Nonoperative treatment of ulna-shaft fractures may result in healing with residual displacement. In the study reported here, we used a cadaveric model to try to determine whether displacement significantly reduces forearm supination and pronation. Transverse osteotomies were made one third, one half, and two thirds of the distance from the proximal end to the distal end of each of 7 fresh cadaveric forearms. Displacements of 50% and 100% were tested at each osteotomy site. Specimens were mounted on a material-testing machine, and forearm rotation was determined. Supination loss was less than 15 degrees for all directions of displacement at all osteotomy sites. Pronation loss was less than 10 degrees at the distal osteotomy site; at the middle osteotomy site, pronation loss was 19 degrees with 100% radial displacement (P < .05) and 20 degrees with 100% ulnar displacement (P< .05); and, at the proximal osteotomy site, pronation loss was 19 degrees with 50% radial displacement (P < .01), 41 degrees with 100% radial displacement (P < .0005), and 33 degrees with 100% ulnar displacement (P < .005). We conclude that large residual displacement in distal fractures and moderate residual displacement in midshaft fractures do not significantly compromise forearm rotation. Proximal displacement was less tolerated in this model and resulted in significantly reduced forearm rotation.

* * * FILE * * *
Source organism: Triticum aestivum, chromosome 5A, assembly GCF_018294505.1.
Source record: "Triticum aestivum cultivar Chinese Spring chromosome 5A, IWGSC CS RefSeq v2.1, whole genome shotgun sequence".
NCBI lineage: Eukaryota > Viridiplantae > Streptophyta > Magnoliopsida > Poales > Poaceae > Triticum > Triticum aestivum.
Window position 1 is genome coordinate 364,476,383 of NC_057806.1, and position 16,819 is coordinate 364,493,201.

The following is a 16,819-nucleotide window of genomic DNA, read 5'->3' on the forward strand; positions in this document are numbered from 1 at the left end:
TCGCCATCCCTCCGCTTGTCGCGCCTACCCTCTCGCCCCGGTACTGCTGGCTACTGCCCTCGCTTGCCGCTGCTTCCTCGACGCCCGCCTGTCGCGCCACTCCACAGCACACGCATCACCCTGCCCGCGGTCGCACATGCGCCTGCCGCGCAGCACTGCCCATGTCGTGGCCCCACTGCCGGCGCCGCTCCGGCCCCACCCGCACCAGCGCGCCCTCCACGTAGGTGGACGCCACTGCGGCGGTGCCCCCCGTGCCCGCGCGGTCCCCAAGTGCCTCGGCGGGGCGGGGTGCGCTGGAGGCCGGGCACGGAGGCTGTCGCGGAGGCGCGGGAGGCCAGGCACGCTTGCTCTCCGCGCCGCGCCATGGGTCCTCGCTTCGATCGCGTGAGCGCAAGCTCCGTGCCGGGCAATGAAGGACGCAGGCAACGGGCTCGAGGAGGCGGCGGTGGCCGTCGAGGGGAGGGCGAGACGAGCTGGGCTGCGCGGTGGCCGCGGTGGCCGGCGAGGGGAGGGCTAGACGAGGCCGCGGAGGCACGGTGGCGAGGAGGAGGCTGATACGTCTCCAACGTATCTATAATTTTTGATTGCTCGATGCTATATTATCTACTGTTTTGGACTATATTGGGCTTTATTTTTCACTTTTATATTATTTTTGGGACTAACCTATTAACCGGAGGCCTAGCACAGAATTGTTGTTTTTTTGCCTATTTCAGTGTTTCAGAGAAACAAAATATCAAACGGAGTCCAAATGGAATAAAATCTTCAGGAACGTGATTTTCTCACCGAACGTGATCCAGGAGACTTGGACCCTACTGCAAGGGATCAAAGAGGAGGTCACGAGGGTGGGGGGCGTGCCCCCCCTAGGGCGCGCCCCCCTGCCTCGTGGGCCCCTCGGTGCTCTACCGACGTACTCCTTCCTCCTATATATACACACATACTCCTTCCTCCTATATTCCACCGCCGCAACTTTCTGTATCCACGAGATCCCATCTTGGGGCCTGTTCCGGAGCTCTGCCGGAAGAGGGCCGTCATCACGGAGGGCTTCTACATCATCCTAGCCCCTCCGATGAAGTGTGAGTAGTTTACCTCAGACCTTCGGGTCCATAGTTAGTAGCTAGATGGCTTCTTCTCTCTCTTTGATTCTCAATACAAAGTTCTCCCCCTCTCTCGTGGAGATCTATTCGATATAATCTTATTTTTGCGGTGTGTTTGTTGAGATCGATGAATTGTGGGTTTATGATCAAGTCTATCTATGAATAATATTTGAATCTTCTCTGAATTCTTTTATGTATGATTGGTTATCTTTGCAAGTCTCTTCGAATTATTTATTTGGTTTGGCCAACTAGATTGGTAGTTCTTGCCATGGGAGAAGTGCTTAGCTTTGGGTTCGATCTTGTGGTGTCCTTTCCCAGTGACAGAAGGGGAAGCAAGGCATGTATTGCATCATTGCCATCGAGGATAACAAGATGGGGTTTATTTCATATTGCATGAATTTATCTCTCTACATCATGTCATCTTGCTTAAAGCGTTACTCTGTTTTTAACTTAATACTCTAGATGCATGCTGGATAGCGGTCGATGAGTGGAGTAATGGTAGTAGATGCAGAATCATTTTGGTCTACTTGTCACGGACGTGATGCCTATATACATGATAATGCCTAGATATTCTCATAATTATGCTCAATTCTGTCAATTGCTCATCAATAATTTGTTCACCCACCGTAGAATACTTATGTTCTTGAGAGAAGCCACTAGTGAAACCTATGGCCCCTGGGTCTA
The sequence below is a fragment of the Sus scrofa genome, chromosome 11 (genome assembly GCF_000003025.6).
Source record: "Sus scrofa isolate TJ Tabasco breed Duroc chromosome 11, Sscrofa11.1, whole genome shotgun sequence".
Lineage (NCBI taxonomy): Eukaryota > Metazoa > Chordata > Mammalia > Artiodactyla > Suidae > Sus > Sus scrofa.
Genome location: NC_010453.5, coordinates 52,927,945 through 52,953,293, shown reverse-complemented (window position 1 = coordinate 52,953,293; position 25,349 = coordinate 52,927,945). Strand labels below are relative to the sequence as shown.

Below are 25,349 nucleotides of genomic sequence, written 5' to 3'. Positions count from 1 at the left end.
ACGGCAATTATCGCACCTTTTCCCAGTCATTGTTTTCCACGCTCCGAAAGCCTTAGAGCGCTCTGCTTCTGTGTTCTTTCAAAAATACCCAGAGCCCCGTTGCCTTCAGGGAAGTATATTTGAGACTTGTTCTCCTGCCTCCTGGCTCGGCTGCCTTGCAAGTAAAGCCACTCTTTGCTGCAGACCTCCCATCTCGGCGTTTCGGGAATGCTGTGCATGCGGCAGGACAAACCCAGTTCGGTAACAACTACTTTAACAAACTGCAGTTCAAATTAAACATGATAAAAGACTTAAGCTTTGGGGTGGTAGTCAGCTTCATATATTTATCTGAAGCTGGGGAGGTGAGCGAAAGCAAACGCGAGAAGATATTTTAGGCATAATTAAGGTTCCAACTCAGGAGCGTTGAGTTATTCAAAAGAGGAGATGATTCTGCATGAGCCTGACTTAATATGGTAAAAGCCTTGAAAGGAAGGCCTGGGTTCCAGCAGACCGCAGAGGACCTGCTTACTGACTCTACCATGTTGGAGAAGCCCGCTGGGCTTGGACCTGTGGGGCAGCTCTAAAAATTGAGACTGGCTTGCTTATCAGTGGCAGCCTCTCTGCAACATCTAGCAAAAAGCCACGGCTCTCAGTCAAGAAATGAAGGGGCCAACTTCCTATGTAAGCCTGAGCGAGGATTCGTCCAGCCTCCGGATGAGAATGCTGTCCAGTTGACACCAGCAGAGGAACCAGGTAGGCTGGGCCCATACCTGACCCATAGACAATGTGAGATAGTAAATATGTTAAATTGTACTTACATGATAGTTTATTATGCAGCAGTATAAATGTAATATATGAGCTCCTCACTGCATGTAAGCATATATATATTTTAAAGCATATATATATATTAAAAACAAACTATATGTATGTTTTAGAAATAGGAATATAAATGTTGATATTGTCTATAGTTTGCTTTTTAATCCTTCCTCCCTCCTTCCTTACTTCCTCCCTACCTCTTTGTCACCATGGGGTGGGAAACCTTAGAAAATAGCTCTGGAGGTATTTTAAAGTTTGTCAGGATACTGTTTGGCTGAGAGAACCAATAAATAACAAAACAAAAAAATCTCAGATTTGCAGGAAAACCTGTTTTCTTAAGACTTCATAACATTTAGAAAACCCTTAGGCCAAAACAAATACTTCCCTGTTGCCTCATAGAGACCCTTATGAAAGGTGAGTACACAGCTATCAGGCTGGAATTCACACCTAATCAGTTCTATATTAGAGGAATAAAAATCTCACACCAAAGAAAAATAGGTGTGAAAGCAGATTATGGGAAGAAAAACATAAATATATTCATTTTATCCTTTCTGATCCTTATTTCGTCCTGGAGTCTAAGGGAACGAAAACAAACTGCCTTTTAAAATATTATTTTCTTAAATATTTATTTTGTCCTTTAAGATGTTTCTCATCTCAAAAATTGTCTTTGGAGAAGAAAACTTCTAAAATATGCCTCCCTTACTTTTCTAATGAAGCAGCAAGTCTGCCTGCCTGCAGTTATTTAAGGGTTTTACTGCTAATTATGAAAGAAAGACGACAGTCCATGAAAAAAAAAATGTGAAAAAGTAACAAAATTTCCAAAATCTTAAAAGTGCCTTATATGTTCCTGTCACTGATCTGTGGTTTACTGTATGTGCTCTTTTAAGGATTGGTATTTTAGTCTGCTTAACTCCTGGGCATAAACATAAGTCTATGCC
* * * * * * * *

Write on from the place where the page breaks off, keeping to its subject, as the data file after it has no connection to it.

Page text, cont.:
|Original language||English (US)|
|Number of pages||5|
|Journal||American journal of orthopedics (Belle Mead, N.J.)|
|State||Published - Jul 2002|
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